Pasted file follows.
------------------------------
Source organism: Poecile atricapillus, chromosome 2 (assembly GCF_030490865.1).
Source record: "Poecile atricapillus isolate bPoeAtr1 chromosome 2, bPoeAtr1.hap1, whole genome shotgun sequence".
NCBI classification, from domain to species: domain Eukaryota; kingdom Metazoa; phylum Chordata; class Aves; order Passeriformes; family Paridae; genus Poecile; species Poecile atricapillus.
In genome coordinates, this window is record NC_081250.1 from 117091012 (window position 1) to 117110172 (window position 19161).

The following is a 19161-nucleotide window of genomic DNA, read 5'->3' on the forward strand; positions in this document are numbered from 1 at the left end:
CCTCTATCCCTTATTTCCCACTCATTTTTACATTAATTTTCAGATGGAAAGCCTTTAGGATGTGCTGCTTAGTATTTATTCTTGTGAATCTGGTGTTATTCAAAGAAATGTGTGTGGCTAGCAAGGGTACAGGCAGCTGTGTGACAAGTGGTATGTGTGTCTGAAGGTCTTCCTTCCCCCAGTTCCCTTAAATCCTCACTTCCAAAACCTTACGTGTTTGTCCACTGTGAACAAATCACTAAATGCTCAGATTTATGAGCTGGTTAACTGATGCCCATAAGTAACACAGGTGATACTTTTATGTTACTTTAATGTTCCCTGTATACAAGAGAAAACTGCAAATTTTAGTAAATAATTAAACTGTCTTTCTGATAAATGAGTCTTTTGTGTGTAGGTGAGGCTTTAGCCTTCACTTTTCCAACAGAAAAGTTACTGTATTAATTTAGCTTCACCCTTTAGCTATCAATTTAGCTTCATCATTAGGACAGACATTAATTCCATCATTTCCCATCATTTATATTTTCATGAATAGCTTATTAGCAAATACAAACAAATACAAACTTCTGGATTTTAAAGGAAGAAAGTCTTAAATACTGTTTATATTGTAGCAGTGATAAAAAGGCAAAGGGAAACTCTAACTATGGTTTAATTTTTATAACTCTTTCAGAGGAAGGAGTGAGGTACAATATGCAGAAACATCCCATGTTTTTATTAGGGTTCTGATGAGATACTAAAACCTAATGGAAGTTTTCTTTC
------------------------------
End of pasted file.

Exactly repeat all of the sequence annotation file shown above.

Source organism: Poecile atricapillus, chromosome 2 (assembly GCF_030490865.1).
Source record: "Poecile atricapillus isolate bPoeAtr1 chromosome 2, bPoeAtr1.hap1, whole genome shotgun sequence".
NCBI classification, from domain to species: domain Eukaryota; kingdom Metazoa; phylum Chordata; class Aves; order Passeriformes; family Paridae; genus Poecile; species Poecile atricapillus.
In genome coordinates, this window is record NC_081250.1 from 117091012 (window position 1) to 117110172 (window position 19161).

The following is a 19161-nucleotide window of genomic DNA, read 5'->3' on the forward strand; positions in this document are numbered from 1 at the left end:
CCTCTATCCCTTATTTCCCACTCATTTTTACATTAATTTTCAGATGGAAAGCCTTTAGGATGTGCTGCTTAGTATTTATTCTTGTGAATCTGGTGTTATTCAAAGAAATGTGTGTGGCTAGCAAGGGTACAGGCAGCTGTGTGACAAGTGGTATGTGTGTCTGAAGGTCTTCCTTCCCCCAGTTCCCTTAAATCCTCACTTCCAAAACCTTACGTGTTTGTCCACTGTGAACAAATCACTAAATGCTCAGATTTATGAGCTGGTTAACTGATGCCCATAAGTAACACAGGTGATACTTTTATGTTACTTTAATGTTCCCTGTATACAAGAGAAAACTGCAAATTTTAGTAAATAATTAAACTGTCTTTCTGATAAATGAGTCTTTTGTGTGTAGGTGAGGCTTTAGCCTTCACTTTTCCAACAGAAAAGTTACTGTATTAATTTAGCTTCACCCTTTAGCTATCAATTTAGCTTCATCATTAGGACAGACATTAATTCCATCATTTCCCATCATTTATATTTTCATGAATAGCTTATTAGCAAATACAAACAAATACAAACTTCTGGATTTTAAAGGAAGAAAGTCTTAAATACTGTTTATATTGTAGCAGTGATAAAAAGGCAAAGGGAAACTCTAACTATGGTTTAATTTTTATAACTCTTTCAGAGGAAGGAGTGAGGTACAATATGCAGAAACATCCCATGTTTTTATTAGGGTTCTGATGAGATACTAAAACCTAATGGAAGTTTTCTTTC